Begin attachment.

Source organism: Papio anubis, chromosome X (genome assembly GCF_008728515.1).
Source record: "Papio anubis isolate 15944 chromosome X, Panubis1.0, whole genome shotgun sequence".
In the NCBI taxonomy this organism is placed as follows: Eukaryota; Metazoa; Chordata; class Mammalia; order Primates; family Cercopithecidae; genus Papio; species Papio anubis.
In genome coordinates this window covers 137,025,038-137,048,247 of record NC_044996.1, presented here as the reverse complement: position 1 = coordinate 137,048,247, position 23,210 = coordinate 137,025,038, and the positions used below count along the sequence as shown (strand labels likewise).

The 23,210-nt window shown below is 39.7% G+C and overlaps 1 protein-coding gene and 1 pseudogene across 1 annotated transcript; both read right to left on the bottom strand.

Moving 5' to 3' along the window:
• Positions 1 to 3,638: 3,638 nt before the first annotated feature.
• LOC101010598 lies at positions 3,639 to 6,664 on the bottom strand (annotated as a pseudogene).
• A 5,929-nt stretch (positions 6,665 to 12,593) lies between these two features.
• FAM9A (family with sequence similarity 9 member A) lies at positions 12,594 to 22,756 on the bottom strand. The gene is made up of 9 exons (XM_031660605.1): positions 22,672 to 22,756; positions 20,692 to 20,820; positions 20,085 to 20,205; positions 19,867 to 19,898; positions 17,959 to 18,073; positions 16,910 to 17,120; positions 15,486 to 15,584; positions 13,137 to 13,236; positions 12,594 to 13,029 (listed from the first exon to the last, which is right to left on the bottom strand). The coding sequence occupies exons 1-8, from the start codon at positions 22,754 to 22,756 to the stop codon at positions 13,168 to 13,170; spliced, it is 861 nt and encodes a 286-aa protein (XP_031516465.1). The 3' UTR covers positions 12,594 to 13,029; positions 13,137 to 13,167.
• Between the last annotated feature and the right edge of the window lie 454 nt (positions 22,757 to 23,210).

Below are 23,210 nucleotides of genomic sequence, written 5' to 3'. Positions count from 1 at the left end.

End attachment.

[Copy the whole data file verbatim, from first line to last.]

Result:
Source organism: Papio anubis, chromosome X (genome assembly GCF_008728515.1).
Source record: "Papio anubis isolate 15944 chromosome X, Panubis1.0, whole genome shotgun sequence".
In the NCBI taxonomy this organism is placed as follows: Eukaryota; Metazoa; Chordata; class Mammalia; order Primates; family Cercopithecidae; genus Papio; species Papio anubis.
In genome coordinates this window covers 137,025,038-137,048,247 of record NC_044996.1, presented here as the reverse complement: position 1 = coordinate 137,048,247, position 23,210 = coordinate 137,025,038, and the positions used below count along the sequence as shown (strand labels likewise).

The 23,210-nt window shown below is 39.7% G+C and overlaps 1 protein-coding gene and 1 pseudogene across 1 annotated transcript; both read right to left on the bottom strand.

Moving 5' to 3' along the window:
• Positions 1 to 3,638: 3,638 nt before the first annotated feature.
• LOC101010598 lies at positions 3,639 to 6,664 on the bottom strand (annotated as a pseudogene).
• A 5,929-nt stretch (positions 6,665 to 12,593) lies between these two features.
• FAM9A (family with sequence similarity 9 member A) lies at positions 12,594 to 22,756 on the bottom strand. The gene is made up of 9 exons (XM_031660605.1): positions 22,672 to 22,756; positions 20,692 to 20,820; positions 20,085 to 20,205; positions 19,867 to 19,898; positions 17,959 to 18,073; positions 16,910 to 17,120; positions 15,486 to 15,584; positions 13,137 to 13,236; positions 12,594 to 13,029 (listed from the first exon to the last, which is right to left on the bottom strand). The coding sequence occupies exons 1-8, from the start codon at positions 22,754 to 22,756 to the stop codon at positions 13,168 to 13,170; spliced, it is 861 nt and encodes a 286-aa protein (XP_031516465.1). The 3' UTR covers positions 12,594 to 13,029; positions 13,137 to 13,167.
• Between the last annotated feature and the right edge of the window lie 454 nt (positions 22,757 to 23,210).

Below are 23,210 nucleotides of genomic sequence, written 5' to 3'. Positions count from 1 at the left end.